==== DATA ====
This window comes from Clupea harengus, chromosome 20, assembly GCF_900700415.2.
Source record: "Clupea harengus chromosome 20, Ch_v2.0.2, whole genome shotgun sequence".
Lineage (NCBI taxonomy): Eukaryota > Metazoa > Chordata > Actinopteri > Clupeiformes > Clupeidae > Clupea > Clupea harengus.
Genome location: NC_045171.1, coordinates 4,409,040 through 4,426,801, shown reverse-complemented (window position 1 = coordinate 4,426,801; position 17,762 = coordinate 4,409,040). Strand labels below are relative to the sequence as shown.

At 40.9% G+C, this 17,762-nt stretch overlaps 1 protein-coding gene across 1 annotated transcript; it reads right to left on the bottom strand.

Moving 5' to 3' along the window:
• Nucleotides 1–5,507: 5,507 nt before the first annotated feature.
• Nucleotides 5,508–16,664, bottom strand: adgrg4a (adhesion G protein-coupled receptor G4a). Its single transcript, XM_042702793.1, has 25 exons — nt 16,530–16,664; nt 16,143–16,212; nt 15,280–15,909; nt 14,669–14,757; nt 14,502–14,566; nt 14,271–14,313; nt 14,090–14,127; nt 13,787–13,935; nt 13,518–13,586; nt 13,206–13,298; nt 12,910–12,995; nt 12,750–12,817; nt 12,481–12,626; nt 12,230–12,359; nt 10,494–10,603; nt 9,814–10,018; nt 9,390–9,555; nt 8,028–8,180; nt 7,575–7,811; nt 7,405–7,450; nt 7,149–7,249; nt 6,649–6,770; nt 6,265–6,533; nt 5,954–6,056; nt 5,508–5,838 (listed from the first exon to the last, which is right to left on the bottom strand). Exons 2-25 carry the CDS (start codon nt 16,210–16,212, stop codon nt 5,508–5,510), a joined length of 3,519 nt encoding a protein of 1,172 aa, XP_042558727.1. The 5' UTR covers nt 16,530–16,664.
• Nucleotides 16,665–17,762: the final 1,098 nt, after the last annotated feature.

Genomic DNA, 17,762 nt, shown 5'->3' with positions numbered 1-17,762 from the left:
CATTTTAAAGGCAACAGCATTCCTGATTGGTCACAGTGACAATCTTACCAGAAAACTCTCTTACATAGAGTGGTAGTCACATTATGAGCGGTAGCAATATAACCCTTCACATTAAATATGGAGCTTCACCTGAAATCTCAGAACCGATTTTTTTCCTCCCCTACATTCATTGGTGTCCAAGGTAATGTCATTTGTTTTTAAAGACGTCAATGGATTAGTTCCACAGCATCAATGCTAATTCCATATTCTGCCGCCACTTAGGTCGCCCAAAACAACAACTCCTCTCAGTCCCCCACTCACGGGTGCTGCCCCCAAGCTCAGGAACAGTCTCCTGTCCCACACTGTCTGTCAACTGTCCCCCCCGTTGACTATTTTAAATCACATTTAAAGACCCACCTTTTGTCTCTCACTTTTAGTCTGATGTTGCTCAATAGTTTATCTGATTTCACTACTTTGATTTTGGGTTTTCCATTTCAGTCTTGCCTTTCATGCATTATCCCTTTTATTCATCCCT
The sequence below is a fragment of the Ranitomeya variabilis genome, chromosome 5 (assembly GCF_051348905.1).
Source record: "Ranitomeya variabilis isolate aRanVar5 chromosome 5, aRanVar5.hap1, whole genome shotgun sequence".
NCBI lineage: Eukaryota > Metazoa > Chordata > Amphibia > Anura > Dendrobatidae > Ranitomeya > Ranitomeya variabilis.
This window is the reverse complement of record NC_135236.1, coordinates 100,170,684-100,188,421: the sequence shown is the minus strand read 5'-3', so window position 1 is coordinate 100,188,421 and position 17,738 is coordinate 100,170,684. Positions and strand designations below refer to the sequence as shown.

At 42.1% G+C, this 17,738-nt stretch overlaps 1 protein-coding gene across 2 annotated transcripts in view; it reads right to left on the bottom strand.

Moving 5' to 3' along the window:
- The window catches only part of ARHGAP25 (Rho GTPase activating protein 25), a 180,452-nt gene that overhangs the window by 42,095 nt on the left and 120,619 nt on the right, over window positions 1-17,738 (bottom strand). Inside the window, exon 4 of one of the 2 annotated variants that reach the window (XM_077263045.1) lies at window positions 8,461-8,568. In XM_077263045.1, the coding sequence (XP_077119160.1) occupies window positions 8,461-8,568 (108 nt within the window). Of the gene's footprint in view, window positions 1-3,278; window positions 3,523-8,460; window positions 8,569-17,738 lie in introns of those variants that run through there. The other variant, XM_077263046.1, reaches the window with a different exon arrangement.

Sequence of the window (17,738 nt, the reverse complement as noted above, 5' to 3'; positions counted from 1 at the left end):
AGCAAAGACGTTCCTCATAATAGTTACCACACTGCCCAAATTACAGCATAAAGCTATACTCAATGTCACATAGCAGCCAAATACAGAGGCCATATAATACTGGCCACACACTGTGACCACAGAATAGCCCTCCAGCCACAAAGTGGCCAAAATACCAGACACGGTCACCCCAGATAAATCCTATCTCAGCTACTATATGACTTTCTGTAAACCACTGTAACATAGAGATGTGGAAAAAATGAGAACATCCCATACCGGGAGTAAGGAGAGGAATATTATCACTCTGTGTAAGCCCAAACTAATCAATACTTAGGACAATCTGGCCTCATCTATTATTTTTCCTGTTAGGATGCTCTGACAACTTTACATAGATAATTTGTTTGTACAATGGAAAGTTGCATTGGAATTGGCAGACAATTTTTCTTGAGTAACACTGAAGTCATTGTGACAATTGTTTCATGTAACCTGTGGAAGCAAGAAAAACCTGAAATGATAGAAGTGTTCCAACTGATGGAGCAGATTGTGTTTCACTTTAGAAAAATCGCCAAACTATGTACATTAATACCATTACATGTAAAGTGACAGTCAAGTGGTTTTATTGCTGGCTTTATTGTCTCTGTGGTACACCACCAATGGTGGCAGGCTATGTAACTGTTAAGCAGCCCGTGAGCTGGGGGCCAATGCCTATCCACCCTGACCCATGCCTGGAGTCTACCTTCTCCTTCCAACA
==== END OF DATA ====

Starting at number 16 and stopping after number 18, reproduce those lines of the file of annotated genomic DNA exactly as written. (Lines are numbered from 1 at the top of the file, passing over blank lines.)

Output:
At 42.1% G+C, this 17,738-nt stretch overlaps 1 protein-coding gene across 2 annotated transcripts in view; it reads right to left on the bottom strand.

Moving 5' to 3' along the window:
- The window catches only part of ARHGAP25 (Rho GTPase activating protein 25), a 180,452-nt gene that overhangs the window by 42,095 nt on the left and 120,619 nt on the right, over window positions 1-17,738 (bottom strand). Inside the window, exon 4 of one of the 2 annotated variants that reach the window (XM_077263045.1) lies at window positions 8,461-8,568. In XM_077263045.1, the coding sequence (XP_077119160.1) occupies window positions 8,461-8,568 (108 nt within the window). Of the gene's footprint in view, window positions 1-3,278; window positions 3,523-8,460; window positions 8,569-17,738 lie in introns of those variants that run through there. The other variant, XM_077263046.1, reaches the window with a different exon arrangement.